In the minds of some die-hard Harry Potter film fans, Tom Felton will always be Draco Malfoy.
And it turns out that even the actor has never forgotten the experience of playing Harry's wizarding Hogwarts rival.
He has admitted that there is a life lesson from the Potter series that he takes with him wherever he goes.
It appears the family-like bond that those shooting the eight-film franchise is as strong as ever as well.
Felton, who turns 35 on Thursday (September 22), shared a picture of him with fellow Brit Jason Isaacs, who played his father, Lucius Malfoy, in the movies.
Posting a picture on Instagram of them outside London's Criterion Theatre, where he was performing, Felton said: “My father heard about this play I was in, 2:22 A Ghost Story.”
Isaacs, 59, said he was “thrilled to see my boy commanding the stage” in a sign that the Potter relationships have lasted long after the final film was released in 2011.
Life lesson Tom Felton took from Harry Potter films
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The Surrey-born actor has been on record talking about how his decade working on the Harry Potter films set him up for his screen and stage career.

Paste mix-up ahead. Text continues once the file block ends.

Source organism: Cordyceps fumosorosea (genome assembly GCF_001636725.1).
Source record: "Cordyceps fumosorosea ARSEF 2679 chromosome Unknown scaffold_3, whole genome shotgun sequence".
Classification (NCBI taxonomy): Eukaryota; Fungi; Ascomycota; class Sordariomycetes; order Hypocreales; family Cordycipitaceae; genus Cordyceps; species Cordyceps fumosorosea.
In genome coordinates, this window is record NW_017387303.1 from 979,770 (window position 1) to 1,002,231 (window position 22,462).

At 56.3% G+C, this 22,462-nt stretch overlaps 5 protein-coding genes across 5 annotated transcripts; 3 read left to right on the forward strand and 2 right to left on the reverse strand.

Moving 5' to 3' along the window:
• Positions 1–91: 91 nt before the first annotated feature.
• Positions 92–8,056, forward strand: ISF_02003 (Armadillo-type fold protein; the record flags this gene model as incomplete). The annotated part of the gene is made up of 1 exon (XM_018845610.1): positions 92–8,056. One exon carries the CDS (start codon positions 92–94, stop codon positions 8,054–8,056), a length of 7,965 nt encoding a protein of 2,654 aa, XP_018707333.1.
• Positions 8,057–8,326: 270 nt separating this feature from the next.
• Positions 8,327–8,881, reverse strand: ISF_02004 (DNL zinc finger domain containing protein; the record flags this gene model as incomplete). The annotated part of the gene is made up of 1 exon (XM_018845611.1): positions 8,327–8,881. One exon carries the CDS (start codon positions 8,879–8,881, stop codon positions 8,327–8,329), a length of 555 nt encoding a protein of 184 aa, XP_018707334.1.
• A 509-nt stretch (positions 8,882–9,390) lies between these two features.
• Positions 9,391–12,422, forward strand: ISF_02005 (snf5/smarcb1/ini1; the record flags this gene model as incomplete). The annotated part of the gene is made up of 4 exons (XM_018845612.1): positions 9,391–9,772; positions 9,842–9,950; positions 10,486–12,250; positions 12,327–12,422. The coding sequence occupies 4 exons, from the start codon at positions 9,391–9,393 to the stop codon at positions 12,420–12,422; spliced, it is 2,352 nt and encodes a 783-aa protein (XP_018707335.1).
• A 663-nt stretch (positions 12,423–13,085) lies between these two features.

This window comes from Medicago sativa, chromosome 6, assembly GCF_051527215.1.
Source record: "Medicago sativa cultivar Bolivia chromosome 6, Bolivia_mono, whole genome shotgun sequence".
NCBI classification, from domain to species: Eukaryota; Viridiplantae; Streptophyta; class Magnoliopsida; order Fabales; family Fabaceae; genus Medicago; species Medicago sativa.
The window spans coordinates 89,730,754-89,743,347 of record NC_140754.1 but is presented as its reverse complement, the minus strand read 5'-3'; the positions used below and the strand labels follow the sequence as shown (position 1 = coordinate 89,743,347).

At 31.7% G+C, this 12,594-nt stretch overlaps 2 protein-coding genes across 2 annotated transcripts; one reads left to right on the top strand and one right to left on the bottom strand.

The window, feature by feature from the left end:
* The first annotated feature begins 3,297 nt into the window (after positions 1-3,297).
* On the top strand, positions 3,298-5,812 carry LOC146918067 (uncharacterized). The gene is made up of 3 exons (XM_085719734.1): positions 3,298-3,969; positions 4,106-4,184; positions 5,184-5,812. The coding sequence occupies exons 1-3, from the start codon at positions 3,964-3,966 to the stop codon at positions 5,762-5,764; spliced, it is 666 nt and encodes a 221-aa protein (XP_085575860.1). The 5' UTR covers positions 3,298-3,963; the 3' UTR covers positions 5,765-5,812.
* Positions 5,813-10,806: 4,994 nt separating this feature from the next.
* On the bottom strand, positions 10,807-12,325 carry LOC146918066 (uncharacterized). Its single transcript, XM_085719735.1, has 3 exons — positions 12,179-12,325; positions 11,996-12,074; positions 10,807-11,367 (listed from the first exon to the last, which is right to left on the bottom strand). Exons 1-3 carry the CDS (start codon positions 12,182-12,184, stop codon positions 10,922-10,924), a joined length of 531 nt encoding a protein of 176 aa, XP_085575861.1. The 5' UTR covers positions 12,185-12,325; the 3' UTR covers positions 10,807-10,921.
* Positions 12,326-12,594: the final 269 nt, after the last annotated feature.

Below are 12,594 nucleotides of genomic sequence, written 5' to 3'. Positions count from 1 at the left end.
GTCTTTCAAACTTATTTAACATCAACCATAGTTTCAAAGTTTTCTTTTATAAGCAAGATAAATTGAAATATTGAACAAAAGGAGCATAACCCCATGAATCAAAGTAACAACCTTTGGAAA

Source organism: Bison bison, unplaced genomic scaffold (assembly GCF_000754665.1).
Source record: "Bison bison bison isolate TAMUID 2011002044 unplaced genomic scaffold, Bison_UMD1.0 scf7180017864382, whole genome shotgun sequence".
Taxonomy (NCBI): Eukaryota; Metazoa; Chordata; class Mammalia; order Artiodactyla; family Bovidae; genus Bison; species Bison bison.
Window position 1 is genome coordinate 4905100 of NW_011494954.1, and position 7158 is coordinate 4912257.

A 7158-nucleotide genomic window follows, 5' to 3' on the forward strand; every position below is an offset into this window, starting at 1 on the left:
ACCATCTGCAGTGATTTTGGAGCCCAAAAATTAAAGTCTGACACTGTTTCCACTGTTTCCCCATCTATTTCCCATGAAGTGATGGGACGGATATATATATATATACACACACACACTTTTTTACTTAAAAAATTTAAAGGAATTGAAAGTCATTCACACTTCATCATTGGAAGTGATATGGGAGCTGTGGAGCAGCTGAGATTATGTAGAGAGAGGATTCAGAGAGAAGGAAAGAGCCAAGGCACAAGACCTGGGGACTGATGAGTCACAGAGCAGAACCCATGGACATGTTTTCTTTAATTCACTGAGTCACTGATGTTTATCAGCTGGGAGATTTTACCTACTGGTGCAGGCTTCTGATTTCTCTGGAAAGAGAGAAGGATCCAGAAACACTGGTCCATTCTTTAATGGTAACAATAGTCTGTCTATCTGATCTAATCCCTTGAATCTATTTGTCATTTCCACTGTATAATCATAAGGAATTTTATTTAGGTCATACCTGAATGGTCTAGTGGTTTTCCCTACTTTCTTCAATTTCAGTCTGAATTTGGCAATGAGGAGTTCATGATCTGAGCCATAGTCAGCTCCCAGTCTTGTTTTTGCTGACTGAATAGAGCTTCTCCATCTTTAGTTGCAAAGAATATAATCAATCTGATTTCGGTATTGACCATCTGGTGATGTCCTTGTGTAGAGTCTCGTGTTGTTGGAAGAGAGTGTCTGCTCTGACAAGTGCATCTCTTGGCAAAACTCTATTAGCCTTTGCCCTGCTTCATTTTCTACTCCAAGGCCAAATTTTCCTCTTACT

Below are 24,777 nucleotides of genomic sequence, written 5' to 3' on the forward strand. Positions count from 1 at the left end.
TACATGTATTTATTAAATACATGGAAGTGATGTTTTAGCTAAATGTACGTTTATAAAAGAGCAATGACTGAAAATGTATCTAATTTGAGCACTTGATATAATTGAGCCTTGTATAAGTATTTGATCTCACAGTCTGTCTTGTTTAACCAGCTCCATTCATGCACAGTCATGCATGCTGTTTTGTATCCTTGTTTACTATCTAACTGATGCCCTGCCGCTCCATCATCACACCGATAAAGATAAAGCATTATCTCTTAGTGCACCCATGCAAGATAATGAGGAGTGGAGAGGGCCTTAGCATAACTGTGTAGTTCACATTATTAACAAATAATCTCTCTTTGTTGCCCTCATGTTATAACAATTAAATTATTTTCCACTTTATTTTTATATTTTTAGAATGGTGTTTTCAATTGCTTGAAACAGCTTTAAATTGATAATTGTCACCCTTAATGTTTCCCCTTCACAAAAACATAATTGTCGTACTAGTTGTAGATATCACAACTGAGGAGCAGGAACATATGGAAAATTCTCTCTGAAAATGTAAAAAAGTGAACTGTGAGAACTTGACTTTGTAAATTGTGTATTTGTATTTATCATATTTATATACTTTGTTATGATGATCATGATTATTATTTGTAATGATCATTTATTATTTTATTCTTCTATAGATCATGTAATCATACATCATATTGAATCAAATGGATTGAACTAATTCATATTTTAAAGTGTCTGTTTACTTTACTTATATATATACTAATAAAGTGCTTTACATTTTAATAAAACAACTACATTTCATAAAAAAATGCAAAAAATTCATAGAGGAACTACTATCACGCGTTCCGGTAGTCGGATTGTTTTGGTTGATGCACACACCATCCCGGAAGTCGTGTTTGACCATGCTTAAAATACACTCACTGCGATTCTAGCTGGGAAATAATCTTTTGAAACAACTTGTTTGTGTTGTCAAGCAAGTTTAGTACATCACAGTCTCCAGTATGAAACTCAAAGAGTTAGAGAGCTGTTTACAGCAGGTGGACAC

Having transitioned from boy to man on the set, Felton said he and his fellow co-stars, such as Daniel Radcliffe and Emma Watson, learned the professional standards from the more experienced actors around them.
The adaptation of J. K. Rowling’s fantasy wizard series attracted some of the biggest British screen names, from Richard Harris and Ralph Fiennes to Maggie Smith, to the franchise.
Felton was only 12 when cast as Slytherin trouble maker Draco, meaning there was a lot to learn from his peers — some who had been acting for decades before shooting the films.
Speaking to E News earlier this month, Felton said he has learned to "care about" the project he's working on. He added: "You better know your lines, you better turn up to work prepared."
He also said: "It only takes one thorn to ruin it for everyone."
This is one of the many things he learned on the Harry Potter set, adding: "We certainly learned from the best in the business.
"And I don't just mean the quality of their acting. I mean more how they held themselves, how they interacted with each other — how you talk to everyone, really. That was the most important part."
He said the seasoned stars, which also included the likes of Alan Rickman and Kenneth Brannagh, were the “most ordinary, down-to-earth people you could possibly imagine”.
That experience of working with them and their attitude to delivering stellar performances has remained with him.
“Being surrounded by the best — and I don't mean quality of their work, I mean quality of their personalities — I like to think that I've stolen, or borrowed, some of that over the years,” he added.
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